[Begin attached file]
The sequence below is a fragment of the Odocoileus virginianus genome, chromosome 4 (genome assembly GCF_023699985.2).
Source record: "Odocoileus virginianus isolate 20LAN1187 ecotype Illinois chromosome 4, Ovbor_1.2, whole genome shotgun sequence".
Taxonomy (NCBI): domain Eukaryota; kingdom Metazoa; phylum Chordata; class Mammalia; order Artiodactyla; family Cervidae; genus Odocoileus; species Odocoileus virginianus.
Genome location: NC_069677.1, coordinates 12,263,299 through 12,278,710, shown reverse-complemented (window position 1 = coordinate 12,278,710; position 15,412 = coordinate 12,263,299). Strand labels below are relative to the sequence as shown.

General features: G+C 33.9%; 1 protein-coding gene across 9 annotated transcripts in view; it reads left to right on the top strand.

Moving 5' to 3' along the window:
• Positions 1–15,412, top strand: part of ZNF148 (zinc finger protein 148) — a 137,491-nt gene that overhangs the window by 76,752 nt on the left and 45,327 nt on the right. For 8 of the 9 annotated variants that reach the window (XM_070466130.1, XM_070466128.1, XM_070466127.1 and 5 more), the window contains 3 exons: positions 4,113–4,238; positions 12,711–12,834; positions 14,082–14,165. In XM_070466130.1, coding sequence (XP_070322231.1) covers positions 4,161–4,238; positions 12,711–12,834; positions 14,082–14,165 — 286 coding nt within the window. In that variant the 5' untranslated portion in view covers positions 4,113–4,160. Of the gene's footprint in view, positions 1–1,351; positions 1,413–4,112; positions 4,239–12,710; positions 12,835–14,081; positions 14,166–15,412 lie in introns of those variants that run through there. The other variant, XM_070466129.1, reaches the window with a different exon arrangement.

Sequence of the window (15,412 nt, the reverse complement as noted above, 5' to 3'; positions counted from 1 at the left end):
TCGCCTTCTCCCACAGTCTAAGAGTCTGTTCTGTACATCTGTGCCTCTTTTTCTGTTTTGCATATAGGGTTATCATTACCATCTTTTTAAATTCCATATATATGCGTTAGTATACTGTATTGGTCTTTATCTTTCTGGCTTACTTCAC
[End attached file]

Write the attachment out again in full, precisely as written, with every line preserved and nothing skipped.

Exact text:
The sequence below is a fragment of the Odocoileus virginianus genome, chromosome 4 (genome assembly GCF_023699985.2).
Source record: "Odocoileus virginianus isolate 20LAN1187 ecotype Illinois chromosome 4, Ovbor_1.2, whole genome shotgun sequence".
Taxonomy (NCBI): domain Eukaryota; kingdom Metazoa; phylum Chordata; class Mammalia; order Artiodactyla; family Cervidae; genus Odocoileus; species Odocoileus virginianus.
Genome location: NC_069677.1, coordinates 12,263,299 through 12,278,710, shown reverse-complemented (window position 1 = coordinate 12,278,710; position 15,412 = coordinate 12,263,299). Strand labels below are relative to the sequence as shown.

General features: G+C 33.9%; 1 protein-coding gene across 9 annotated transcripts in view; it reads left to right on the top strand.

Moving 5' to 3' along the window:
• Positions 1–15,412, top strand: part of ZNF148 (zinc finger protein 148) — a 137,491-nt gene that overhangs the window by 76,752 nt on the left and 45,327 nt on the right. For 8 of the 9 annotated variants that reach the window (XM_070466130.1, XM_070466128.1, XM_070466127.1 and 5 more), the window contains 3 exons: positions 4,113–4,238; positions 12,711–12,834; positions 14,082–14,165. In XM_070466130.1, coding sequence (XP_070322231.1) covers positions 4,161–4,238; positions 12,711–12,834; positions 14,082–14,165 — 286 coding nt within the window. In that variant the 5' untranslated portion in view covers positions 4,113–4,160. Of the gene's footprint in view, positions 1–1,351; positions 1,413–4,112; positions 4,239–12,710; positions 12,835–14,081; positions 14,166–15,412 lie in introns of those variants that run through there. The other variant, XM_070466129.1, reaches the window with a different exon arrangement.

Sequence of the window (15,412 nt, the reverse complement as noted above, 5' to 3'; positions counted from 1 at the left end):
TCGCCTTCTCCCACAGTCTAAGAGTCTGTTCTGTACATCTGTGCCTCTTTTTCTGTTTTGCATATAGGGTTATCATTACCATCTTTTTAAATTCCATATATATGCGTTAGTATACTGTATTGGTCTTTATCTTTCTGGCTTACTTCAC